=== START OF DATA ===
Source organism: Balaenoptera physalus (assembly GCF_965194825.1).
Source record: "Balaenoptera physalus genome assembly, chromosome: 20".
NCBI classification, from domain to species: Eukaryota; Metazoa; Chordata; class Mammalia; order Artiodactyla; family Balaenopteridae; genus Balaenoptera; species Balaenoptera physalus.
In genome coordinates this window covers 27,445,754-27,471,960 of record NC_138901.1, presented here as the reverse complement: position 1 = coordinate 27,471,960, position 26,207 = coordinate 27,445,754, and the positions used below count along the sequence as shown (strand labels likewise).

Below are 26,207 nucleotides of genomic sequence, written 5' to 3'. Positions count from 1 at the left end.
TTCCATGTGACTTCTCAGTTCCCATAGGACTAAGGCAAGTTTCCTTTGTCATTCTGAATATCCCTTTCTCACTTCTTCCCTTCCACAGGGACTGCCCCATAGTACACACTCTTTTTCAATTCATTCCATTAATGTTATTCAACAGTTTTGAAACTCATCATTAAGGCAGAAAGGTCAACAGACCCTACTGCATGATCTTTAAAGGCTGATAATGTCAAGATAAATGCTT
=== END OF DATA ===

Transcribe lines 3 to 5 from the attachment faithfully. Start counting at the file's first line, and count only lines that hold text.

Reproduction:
NCBI classification, from domain to species: Eukaryota; Metazoa; Chordata; class Mammalia; order Artiodactyla; family Balaenopteridae; genus Balaenoptera; species Balaenoptera physalus.
In genome coordinates this window covers 27,445,754-27,471,960 of record NC_138901.1, presented here as the reverse complement: position 1 = coordinate 27,471,960, position 26,207 = coordinate 27,445,754, and the positions used below count along the sequence as shown (strand labels likewise).

Below are 26,207 nucleotides of genomic sequence, written 5' to 3'. Positions count from 1 at the left end.